Attending college can be difficult. Attending college in a foreign place can be extremely difficult.
Veronica Whitt, who serves as the international students services specialist, knew the struggles personally when she came to ACU as a freshman from the Philippines in 2009.
Her parents were missionaries in the Philippines. Her father is from Texas and her mother is Fillipino. When she came to the U.S. to attend college, she came in as an American citizen. Her older sister, who was also attending ACU and a senior at the time, helped her to adjust.
Whitt said at first not many people recognized her as an international student because she came in on an American passport, and her student ID said she was from San Saba.
“It was a little bit tricky at first, knowing what my resources were, but I easily found that community and got plugged in pretty quickly,” Whitt said.
She quickly became a part of the officer team and served as a student leader in the International Students’ Association. The ISA provides students from other countries with a community that helps the transition into a new culture, connects them with people of the Abilene community they can go to for help and prepares them with certain resources needed to be successful in a new environment.
“If you’re thinking of your experience as a college student, you probably had your parents around to help you transition, but a lot of our international students don’t have a family when they get here,” Whitt said.
After Whitt graduated with a bachelor of science degree in family studies in 2012, she made the decision to stay in the U.S. instead of going back to the Philippines.
“Thankfully because I was an American citizen I had that option,” she said. “Most of our international students, if they are not continuing in school or if there’s not a company that will sponsor their work visa, then they have to go home.”
At first she remained working for Einstein’s Bagel Company on campus, where she had worked throughout her undergraduate studies. Then she found a job opening with Big Brothers Big Sisters under the AmeriCorps VISTA program and worked there for two years.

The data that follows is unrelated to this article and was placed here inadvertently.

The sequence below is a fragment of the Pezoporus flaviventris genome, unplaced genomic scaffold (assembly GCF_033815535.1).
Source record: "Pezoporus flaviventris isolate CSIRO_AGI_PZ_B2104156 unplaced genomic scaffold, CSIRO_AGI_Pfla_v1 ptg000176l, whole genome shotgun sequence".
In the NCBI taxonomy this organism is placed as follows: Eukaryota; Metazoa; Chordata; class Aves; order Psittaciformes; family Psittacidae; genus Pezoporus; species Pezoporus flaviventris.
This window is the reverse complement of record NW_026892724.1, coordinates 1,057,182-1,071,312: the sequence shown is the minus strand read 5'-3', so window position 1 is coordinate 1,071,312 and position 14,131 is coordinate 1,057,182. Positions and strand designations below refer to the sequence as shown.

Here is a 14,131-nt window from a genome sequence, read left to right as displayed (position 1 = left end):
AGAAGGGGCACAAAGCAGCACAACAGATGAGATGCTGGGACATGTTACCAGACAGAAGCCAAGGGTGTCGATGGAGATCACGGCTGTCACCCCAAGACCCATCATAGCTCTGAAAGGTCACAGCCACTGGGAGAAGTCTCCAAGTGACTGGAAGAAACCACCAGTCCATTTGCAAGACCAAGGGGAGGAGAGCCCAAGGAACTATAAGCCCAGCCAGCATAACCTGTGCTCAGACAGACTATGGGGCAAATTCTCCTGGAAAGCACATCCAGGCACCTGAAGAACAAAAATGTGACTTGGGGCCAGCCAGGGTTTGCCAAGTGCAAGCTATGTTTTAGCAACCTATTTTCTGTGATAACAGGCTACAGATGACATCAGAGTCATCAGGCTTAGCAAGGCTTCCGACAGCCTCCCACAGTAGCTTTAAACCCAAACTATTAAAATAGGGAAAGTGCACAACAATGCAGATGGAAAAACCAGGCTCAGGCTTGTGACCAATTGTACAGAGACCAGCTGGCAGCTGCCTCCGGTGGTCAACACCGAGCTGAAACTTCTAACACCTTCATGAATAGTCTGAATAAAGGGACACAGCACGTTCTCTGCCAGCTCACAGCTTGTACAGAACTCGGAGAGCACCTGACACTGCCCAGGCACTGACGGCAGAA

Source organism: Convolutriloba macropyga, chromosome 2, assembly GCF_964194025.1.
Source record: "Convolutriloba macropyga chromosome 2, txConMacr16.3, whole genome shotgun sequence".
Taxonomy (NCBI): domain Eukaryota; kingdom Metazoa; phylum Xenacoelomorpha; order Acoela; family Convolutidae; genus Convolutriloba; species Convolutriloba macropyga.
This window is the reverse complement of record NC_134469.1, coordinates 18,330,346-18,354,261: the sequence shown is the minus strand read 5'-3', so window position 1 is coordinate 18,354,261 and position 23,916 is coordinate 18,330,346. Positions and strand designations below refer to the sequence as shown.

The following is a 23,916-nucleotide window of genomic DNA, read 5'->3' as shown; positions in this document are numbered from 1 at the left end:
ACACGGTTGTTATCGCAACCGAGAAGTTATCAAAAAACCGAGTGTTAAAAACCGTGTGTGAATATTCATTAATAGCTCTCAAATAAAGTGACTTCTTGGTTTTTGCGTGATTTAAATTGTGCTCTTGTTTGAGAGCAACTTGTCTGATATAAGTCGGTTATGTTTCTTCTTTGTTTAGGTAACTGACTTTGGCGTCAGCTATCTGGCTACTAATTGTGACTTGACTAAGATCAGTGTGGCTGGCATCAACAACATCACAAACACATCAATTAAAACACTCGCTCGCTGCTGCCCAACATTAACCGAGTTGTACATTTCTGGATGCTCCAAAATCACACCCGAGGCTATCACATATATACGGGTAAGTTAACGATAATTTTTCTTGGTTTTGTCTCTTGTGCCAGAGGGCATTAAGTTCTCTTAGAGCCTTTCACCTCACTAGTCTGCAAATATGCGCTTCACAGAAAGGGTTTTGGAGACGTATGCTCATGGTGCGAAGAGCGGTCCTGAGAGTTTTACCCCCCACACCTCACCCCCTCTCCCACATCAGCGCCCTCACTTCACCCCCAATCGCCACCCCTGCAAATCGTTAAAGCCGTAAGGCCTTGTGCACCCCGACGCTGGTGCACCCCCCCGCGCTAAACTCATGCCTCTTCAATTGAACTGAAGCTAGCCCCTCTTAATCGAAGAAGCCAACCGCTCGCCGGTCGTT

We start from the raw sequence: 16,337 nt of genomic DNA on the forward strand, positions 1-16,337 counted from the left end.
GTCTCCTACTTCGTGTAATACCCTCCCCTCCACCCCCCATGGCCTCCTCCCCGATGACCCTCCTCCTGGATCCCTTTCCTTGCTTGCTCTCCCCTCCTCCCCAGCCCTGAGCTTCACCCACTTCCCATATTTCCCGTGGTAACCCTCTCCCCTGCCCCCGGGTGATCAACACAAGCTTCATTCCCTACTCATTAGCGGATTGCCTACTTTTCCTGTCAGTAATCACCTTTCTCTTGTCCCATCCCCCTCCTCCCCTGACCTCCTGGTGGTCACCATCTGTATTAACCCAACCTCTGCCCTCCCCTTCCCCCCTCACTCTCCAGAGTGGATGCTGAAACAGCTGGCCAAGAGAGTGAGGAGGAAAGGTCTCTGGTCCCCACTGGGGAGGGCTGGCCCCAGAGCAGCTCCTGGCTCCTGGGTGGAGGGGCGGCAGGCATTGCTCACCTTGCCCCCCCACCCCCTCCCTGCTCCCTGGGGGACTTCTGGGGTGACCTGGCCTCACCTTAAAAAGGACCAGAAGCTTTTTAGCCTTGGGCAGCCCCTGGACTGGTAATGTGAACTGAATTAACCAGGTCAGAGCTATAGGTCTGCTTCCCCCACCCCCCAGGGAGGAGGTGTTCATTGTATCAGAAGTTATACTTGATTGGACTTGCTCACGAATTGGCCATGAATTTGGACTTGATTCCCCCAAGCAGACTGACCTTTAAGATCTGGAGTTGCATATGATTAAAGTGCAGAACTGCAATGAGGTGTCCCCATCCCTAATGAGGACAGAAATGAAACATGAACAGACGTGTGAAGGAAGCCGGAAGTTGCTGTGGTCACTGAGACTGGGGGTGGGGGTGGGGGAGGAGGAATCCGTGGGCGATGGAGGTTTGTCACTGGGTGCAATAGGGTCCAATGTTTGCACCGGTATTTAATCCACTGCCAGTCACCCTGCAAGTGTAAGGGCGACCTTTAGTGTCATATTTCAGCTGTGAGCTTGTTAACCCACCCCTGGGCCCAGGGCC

Halfway through working with Big Brothers Big Sisters, she decided to enroll in the Graduate School of Theology and Global Studies program. She received a full scholarship and began school again.
After finishing her second year working with Big Brothers Big Sisters, she was hired as a resident assistant at University Park Apartments. During this time, she resumed her job as a student worker in the Center for International Education.
“So that’s how I slowly got my foot in the door,” Whitt said. “Of course, they already knew me because my mentor was in the office and in the position that I’m in now.”
After three semesters of graduate school, she decided the program was not for her and withdrew. This decision, however, would require her to look for another area of work.
“If you’re not a student, you can’t work as an R.A.,” Whitt said. “So pulling out of the program meant also losing my job, but I thought I needed to, for my own sake.”
As she finished her term as an R.A., she began searching for other options.
“At this point, I was like, ‘Well it’s up to you God. I’m taking a leap of faith here and trusting that you’ll provide for something,’” Whitt said. “I was already prepared to go back to working in retail because sometimes you just can’t be picky.”
At the time, her supervisor at University Park Apartments, Angela Neal, came across a job posting in the Chapel office.
“She asked if I had looked at the position,” Whitt said. “I said yes, but I didn’t think I was qualified.”